Over 60? Here Are 8 of the Best Exercises You Can Do
In today's society, you'll find many products and treatments on the market that claim to help you slow down aging. But we'll let you in on a little secret: Exercise reigns supreme above all else. Growing older is simply a natural part of life, but this "magical wonder product," as RJ Williams, PT, DPT, and franchise regional consultant for FYZICAL Therapy & Balance Centers dubs it, can help you get a handle on how you age. Because physical activity is beneficial to your body and health in more ways than one, we rounded up the absolute best exercises to do if you're over 60.
"I have spent my career in the healthcare space, specifically focused on the health and rehabilitation of older adults, emphasizing fall prevention and healthy aging," Williams tells us. Along with our own recommendations, Williams offers a few of his top moves that will add quality years to your life. "Our goal is to maintain a level of function and independence so you can love your life for many years," he adds.
In order to age well and lead a long, healthy life, in addition to walking and stretching—and doing any sort of activities that will keep you on your feet, from gardening to playing golf—you need to partake in at least two to three days per week of basic strength training that targets your entire body. We're talking about exercise moves that will make your muscles stronger, while also promoting better balance, posture, core strength, stability, and mobility. In fact, we urge you to consider adding the following exercises to your strength training routine.
So without further delay, read on for the best exercises to do if you're over 60. And next, be sure to check out 7 Strength Training Habits That Are Destroying Your Body by 40.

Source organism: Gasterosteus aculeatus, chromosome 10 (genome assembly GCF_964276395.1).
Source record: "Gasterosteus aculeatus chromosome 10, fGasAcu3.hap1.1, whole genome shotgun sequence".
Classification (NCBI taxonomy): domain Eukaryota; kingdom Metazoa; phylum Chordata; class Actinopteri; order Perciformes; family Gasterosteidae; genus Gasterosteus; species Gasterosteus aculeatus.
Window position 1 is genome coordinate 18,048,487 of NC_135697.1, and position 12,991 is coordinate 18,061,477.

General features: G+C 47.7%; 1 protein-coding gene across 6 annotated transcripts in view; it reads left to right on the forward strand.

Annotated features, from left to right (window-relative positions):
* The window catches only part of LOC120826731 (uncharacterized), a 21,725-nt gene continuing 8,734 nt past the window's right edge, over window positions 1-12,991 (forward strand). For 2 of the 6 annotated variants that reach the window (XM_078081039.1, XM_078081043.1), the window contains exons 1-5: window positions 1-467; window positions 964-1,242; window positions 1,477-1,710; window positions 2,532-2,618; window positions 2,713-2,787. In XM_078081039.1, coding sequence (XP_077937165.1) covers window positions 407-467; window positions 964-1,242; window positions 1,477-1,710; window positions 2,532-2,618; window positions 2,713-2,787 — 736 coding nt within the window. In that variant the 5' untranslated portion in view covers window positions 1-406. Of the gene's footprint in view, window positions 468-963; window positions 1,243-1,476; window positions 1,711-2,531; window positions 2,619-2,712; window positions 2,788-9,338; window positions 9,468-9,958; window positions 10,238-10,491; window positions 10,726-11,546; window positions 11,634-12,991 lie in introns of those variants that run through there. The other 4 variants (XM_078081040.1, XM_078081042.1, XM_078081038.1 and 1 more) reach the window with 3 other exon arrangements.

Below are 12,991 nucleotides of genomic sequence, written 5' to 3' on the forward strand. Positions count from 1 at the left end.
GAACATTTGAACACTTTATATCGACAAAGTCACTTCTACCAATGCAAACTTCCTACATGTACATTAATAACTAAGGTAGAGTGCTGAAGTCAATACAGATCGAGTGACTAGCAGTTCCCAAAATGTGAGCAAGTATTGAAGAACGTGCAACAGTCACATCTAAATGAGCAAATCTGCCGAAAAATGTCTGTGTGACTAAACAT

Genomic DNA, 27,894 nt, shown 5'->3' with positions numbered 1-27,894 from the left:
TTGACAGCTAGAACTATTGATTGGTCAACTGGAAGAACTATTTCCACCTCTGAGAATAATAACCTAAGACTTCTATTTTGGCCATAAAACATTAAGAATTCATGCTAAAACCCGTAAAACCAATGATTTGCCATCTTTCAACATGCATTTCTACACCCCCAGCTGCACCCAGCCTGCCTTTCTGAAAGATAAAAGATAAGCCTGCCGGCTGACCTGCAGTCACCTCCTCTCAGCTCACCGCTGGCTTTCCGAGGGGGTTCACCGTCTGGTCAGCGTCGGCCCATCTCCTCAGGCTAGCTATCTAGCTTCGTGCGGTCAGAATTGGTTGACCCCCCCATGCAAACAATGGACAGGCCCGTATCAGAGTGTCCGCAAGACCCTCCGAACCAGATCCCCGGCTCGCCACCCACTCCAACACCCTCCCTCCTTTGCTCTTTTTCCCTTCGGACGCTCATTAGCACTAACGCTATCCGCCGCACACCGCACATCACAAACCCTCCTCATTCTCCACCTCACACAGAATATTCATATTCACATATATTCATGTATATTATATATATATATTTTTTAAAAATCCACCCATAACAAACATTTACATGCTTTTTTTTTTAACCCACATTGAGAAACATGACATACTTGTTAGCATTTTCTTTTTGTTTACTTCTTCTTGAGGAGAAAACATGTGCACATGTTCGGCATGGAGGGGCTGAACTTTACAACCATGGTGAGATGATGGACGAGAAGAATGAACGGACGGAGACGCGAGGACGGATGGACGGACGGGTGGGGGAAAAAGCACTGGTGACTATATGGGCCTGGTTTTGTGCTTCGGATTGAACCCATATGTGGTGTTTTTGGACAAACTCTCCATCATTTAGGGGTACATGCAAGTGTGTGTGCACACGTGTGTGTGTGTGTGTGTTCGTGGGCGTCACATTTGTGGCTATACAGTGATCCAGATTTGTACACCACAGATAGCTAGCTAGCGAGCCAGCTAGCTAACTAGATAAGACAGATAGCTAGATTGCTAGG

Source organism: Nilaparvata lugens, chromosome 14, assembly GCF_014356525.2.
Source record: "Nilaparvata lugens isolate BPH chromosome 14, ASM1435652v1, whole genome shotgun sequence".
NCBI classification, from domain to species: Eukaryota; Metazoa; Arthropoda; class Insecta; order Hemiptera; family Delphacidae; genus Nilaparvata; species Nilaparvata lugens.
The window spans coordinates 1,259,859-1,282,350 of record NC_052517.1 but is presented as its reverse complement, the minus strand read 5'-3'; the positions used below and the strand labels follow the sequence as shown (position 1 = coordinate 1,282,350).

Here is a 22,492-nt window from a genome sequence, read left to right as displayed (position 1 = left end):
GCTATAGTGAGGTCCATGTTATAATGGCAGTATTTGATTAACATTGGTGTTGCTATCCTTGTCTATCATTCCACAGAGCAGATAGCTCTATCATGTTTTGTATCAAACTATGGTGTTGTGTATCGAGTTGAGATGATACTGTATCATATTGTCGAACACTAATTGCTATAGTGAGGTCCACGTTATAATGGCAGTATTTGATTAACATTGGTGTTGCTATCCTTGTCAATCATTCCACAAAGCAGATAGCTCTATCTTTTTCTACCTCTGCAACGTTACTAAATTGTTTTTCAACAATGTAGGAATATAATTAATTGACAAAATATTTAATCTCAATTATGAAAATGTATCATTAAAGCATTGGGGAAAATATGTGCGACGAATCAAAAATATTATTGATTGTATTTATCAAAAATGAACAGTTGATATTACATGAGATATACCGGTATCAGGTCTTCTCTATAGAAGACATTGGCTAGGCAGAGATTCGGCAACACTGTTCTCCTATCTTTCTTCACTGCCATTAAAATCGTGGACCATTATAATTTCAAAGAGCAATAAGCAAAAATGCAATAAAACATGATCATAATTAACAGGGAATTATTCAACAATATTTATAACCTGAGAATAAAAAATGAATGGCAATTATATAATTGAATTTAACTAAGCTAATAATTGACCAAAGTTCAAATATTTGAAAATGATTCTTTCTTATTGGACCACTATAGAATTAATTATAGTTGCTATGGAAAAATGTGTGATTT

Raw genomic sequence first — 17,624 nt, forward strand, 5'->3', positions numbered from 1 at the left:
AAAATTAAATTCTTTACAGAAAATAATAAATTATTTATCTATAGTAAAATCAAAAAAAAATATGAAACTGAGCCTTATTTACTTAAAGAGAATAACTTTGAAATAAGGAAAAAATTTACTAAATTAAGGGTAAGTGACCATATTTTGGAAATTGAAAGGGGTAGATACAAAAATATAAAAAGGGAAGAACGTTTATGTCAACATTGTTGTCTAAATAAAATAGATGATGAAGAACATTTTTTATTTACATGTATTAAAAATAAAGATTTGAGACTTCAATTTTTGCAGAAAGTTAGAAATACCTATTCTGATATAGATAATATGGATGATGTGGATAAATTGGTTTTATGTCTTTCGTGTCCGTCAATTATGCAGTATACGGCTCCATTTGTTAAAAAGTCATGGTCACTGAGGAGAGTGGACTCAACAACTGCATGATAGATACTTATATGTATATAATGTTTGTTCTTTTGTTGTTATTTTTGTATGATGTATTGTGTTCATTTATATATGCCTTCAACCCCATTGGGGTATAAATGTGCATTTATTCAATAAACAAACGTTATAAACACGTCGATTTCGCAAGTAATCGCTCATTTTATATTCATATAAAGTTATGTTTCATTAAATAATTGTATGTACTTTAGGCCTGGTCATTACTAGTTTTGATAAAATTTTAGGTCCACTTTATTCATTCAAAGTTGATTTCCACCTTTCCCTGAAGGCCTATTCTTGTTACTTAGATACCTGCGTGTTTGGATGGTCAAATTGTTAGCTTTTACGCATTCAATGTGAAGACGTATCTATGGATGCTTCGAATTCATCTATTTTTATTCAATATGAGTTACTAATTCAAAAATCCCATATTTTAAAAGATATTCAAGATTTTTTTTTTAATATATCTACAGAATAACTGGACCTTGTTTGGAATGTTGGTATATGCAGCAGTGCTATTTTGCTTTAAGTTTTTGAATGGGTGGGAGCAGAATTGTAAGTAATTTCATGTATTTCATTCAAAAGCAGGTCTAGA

"A major part of remaining independent is the ability to bring your groceries into the house," Williams says. "An easy exercise variation is the farmer's carry. If you are comfortable using weights, a simple set of dumbbells or kettlebells will do the trick, but you can easily substitute them with household items like a water jug."
In order to perform this exercise, simply hold onto your free weights or household item of choice, and carry them. Make it your goal to complete the farmer's carry in one or two minutes. That may be all the way down your driveway or to the end of the block. Feel free to increase the weight if you're not too tired doing so.
"I love this exercise because not only do you involve the grip, but you activate muscles in the back and lower body, too. In addition, the added load you're not used to carrying increases your heart and breathing rates. All these factors contribute to improving your fitness and directly relate to everyday tasks," Williams adds.
If you feel intimidated by the deadlift, you're not alone—but don't let that hold you back from trying it! After all, it's one of the best exercises to do if you're over 60.
"As you get older, is it important to you that you're able to bend down and tie your shoes? How about the ability to stand up from a chair under your power? If your answer is yes, then exhale, and work through this," Williams encourages. It's always a smart idea to work with a certified fitness professional if you feel like you need some assistance starting out.
To perform a deadlift, feel free to begin by placing an eight- to 12-inch box behind you. The corner of it should be between both legs. Your goal is to pick up and lower a free weight from the box's corner directly below you. Make things more advanced by placing your feet shoulder-width apart and holding free weights at your sides. Hings at the hips, and lower the weights down the outside of your legs, keeping them close to your body. Once you feel a solid stretch in the back of your legs, bring the weights back up.